It would be nice to see the code used to initialize the NSMutableDictionaries.

Edit: Maybe try something like this, as I'm curious as to what the results would be. Instead of using:

[delegate.sharedData.dictFaves setObject:@"test" forKey:@"4"];


NSMutableDictionary* dict = [[NSMutableDictionary alloc] initWithDictionary:delegate.sharedData.dictFaves];
[dict setObject:@"test" forKey:@"4"];
delegate.sharedData.dictFaves = dict;
[dict release];
share|improve this answer
please see my edit above. I included the entire .m file. You will see there is no initialization of the NSMutableDictionaries. So where do I init them: in the CommonData implementation file, or the Delegate class? I realize this is a dumb question, but I'm simply drawing a blank. – Bassman Jan 5 '12 at 18:17
Can you post the code where you create the property for sharedDict? – iamataptool Jan 5 '12 at 22:33
I added the code which creates the property. I also fleshed out the other code more and regroued it. Hopefully it is now easier to read. Thanks for your interest thus far.... – Bassman Jan 6 '12 at 15:08
See my edit, please – iamataptool Jan 9 '12 at 22:16
that code works.So this confirms that my dictFaves is NOT Mutable. So, is the code you provided acceptable to use in my app, or is it simply for debugging? I'd like to find & fix the cause so I can learn from it. – Bassman Jan 20 '12 at 2:12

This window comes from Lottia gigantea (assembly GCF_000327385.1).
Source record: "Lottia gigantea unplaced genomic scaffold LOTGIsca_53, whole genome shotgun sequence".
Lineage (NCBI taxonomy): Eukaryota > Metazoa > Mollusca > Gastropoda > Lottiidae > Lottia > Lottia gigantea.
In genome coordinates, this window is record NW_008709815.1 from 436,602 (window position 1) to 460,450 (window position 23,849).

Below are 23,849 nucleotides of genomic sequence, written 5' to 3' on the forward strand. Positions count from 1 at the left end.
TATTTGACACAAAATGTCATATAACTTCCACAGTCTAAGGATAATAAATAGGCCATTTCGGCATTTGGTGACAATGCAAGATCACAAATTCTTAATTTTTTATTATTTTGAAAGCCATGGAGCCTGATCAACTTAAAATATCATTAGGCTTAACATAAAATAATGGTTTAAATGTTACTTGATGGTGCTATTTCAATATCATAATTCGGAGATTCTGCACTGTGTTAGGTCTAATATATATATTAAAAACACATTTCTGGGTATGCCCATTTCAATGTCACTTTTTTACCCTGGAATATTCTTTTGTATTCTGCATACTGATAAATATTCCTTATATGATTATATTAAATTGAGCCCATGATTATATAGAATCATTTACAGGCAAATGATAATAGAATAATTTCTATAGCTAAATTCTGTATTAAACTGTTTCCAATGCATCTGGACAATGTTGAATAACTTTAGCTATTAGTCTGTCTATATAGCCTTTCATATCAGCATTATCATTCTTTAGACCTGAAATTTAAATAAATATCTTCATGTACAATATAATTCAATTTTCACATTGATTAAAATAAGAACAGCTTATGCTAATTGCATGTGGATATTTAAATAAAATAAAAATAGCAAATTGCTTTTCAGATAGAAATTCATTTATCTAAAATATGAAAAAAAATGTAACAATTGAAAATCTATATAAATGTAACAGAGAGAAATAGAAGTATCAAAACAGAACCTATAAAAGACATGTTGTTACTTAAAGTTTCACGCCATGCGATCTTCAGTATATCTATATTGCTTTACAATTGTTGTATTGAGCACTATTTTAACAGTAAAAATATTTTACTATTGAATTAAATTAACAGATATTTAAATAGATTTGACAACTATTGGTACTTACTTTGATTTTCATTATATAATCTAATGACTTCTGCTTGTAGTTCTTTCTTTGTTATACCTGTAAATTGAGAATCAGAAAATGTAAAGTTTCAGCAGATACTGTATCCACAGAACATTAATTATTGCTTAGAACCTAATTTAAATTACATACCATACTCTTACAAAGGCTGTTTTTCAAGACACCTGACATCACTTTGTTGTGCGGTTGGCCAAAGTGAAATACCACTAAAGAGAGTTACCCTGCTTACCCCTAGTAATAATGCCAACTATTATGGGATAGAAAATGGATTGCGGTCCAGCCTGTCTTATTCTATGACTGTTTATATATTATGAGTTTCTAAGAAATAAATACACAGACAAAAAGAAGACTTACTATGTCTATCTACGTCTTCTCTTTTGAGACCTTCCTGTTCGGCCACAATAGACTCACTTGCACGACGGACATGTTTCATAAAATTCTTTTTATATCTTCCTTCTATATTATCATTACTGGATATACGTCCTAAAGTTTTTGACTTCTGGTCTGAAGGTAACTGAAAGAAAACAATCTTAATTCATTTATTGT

You've declared the dictFaves to be mutable, but that doesn't mean you actually stored a mutable object in there. Check your initializer. You'll probably have something like the following:

dictFaves = [[NSDictionary alloc] init];

If so, you need to change that to NSMutableDictionary instead.

share|improve this answer
wouldn't the compiler warn? – Yar Jan 4 '12 at 1:40
@Yar: Current Clang will. GCC won't. The +alloc and -init methods are both declared with the id return type, so GCC won't care what type of variable you stuff it into (as long as it's an object/pointer). Clang is smart enough to know that +alloc and -init actually return the instance type of their receiver and should warn. – Kevin Ballard Jan 4 '12 at 1:41
Great point, I was thinking NSDictionary dictionary but not all methods are interchangeable like that. – Yar Jan 4 '12 at 1:49
@Yar: Even that method is declared as returning id, so it still has a problem. Modern Clang actually has a feature that can fix this called Related result types, but I'm not sure whether that's supported in the clang shipping with Xcode. – Kevin Ballard Jan 4 '12 at 2:13

Your problem is that your property setter for the dictionary is declared as copy. NSMutableDictionary's copy method returns an immutable NSDictionary (in general, copy almost always returns an immutable object). So assuming you're using the standard synthesized setter, any time you set that property, you're assigning the wrong type behind the scenes. It should probably be strong instead.

share|improve this answer
Thanks - changing the NSDictionary property to ` (nonatomic, strong) ` did the trick. – Bassman Jan 22 '12 at 23:47